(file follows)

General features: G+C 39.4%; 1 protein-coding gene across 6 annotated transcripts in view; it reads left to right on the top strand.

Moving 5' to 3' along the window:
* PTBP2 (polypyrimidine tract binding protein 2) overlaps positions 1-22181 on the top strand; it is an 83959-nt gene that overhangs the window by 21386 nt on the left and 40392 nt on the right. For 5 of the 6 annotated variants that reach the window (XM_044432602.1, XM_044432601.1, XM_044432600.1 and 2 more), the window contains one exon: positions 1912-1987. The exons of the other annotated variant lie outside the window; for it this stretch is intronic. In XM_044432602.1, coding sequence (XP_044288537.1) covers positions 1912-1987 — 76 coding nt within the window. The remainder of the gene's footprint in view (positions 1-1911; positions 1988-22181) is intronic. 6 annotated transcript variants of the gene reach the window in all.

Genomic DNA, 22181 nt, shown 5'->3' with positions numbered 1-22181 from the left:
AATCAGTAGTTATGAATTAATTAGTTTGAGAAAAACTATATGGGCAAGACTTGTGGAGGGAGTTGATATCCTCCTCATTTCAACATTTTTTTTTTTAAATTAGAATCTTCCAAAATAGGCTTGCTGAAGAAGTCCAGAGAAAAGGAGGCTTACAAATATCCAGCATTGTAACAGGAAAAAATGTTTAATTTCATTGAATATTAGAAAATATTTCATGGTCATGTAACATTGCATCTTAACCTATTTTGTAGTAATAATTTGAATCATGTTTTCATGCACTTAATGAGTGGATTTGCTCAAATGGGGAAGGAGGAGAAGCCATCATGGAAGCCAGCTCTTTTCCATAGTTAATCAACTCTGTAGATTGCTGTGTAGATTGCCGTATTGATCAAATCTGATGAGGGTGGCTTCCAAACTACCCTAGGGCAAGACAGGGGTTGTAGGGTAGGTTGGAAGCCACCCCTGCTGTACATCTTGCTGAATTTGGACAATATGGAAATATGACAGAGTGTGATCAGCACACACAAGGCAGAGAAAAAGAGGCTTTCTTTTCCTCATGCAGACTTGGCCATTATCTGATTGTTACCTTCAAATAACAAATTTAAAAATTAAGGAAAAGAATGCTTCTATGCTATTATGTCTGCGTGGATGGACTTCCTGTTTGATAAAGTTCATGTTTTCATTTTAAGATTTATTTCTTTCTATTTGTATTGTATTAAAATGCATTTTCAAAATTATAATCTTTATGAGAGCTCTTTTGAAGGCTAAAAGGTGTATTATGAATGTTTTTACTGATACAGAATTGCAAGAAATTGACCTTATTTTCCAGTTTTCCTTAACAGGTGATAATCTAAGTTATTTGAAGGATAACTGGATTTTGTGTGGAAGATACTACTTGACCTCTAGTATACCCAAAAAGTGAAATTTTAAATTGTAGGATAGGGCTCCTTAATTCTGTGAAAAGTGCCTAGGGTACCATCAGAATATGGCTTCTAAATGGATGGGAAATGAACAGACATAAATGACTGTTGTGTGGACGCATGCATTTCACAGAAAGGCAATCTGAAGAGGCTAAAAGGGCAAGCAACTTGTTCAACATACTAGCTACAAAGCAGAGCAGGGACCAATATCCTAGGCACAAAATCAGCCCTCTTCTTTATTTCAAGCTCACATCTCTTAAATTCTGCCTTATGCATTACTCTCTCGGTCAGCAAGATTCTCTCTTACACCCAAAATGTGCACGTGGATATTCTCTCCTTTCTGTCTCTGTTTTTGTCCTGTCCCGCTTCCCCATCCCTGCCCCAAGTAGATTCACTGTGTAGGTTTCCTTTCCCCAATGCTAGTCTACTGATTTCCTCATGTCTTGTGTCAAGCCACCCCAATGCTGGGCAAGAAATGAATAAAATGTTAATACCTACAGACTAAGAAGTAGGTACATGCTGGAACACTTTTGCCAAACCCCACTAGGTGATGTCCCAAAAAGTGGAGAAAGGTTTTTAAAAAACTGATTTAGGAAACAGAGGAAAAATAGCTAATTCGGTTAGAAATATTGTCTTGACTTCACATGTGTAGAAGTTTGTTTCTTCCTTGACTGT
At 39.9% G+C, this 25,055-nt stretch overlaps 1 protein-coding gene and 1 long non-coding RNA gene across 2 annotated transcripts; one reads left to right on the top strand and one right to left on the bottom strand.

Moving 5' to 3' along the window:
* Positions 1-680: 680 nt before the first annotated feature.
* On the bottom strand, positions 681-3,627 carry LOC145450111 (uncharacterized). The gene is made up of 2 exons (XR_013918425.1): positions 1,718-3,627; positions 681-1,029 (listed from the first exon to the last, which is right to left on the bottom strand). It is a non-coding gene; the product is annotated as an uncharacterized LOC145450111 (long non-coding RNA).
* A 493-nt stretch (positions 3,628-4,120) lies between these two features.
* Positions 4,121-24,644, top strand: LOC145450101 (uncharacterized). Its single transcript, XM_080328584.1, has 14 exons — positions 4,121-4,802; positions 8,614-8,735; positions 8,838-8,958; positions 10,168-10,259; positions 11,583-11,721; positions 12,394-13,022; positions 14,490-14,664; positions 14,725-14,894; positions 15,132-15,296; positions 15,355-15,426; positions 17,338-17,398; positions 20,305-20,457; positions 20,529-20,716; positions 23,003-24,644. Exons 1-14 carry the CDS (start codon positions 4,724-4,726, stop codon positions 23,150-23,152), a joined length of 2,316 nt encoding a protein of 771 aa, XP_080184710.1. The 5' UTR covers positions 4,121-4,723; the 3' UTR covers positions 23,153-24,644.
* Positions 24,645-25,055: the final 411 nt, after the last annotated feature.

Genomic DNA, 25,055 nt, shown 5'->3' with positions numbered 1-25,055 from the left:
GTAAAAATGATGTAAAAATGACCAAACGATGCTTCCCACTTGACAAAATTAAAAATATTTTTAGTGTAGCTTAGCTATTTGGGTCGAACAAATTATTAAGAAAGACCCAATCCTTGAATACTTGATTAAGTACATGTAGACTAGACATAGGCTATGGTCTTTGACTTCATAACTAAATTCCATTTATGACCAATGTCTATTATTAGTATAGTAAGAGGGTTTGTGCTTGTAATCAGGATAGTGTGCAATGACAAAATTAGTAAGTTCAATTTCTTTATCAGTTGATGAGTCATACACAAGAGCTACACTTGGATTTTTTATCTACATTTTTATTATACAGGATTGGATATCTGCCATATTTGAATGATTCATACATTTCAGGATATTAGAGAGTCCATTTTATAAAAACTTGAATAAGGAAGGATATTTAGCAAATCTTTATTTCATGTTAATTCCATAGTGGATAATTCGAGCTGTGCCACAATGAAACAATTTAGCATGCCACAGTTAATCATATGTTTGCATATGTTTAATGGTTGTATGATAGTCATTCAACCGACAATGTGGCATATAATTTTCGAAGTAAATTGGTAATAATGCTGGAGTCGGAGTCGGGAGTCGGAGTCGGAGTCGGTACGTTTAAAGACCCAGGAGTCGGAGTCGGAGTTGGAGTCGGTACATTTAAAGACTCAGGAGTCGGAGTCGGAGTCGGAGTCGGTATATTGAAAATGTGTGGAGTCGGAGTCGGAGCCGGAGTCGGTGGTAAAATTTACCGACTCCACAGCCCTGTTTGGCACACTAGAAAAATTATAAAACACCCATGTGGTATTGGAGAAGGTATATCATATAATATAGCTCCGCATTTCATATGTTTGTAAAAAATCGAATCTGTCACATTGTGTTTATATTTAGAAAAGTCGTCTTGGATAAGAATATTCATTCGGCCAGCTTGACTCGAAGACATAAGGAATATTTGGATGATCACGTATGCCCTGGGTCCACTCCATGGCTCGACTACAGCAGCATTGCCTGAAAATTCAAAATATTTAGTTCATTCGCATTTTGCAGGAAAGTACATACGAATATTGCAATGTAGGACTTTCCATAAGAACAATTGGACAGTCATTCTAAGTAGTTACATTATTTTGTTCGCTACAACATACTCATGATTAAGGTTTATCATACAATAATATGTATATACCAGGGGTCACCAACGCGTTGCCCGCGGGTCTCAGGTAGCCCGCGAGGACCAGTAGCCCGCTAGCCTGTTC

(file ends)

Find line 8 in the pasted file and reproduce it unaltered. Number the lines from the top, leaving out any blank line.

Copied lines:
* Positions 1-680: 680 nt before the first annotated feature.